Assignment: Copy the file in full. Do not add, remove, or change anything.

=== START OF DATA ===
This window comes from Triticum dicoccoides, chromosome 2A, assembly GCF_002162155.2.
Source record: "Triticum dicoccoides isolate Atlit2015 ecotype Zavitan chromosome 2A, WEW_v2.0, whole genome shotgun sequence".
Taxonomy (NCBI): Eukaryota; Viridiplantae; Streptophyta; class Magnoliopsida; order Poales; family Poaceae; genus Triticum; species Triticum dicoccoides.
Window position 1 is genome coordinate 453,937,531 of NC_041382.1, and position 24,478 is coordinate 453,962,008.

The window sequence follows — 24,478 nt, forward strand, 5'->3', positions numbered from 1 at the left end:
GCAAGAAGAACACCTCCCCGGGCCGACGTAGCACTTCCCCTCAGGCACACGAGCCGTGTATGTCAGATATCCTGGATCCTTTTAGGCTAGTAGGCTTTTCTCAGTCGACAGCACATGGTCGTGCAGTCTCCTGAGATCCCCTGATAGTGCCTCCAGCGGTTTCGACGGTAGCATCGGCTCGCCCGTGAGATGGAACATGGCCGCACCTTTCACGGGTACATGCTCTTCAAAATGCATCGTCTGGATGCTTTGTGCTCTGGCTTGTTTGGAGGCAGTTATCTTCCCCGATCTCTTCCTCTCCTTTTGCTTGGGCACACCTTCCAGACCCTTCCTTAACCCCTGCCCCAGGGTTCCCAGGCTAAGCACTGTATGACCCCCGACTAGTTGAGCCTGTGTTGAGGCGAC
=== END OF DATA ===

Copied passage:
This window comes from Triticum dicoccoides, chromosome 2A, assembly GCF_002162155.2.
Source record: "Triticum dicoccoides isolate Atlit2015 ecotype Zavitan chromosome 2A, WEW_v2.0, whole genome shotgun sequence".
Taxonomy (NCBI): Eukaryota; Viridiplantae; Streptophyta; class Magnoliopsida; order Poales; family Poaceae; genus Triticum; species Triticum dicoccoides.
Window position 1 is genome coordinate 453,937,531 of NC_041382.1, and position 24,478 is coordinate 453,962,008.

The window sequence follows — 24,478 nt, forward strand, 5'->3', positions numbered from 1 at the left end:
GCAAGAAGAACACCTCCCCGGGCCGACGTAGCACTTCCCCTCAGGCACACGAGCCGTGTATGTCAGATATCCTGGATCCTTTTAGGCTAGTAGGCTTTTCTCAGTCGACAGCACATGGTCGTGCAGTCTCCTGAGATCCCCTGATAGTGCCTCCAGCGGTTTCGACGGTAGCATCGGCTCGCCCGTGAGATGGAACATGGCCGCACCTTTCACGGGTACATGCTCTTCAAAATGCATCGTCTGGATGCTTTGTGCTCTGGCTTGTTTGGAGGCAGTTATCTTCCCCGATCTCTTCCTCTCCTTTTGCTTGGGCACACCTTCCAGACCCTTCCTTAACCCCTGCCCCAGGGTTCCCAGGCTAAGCACTGTATGACCCCCGACTAGTTGAGCCTGTGTTGAGGCGAC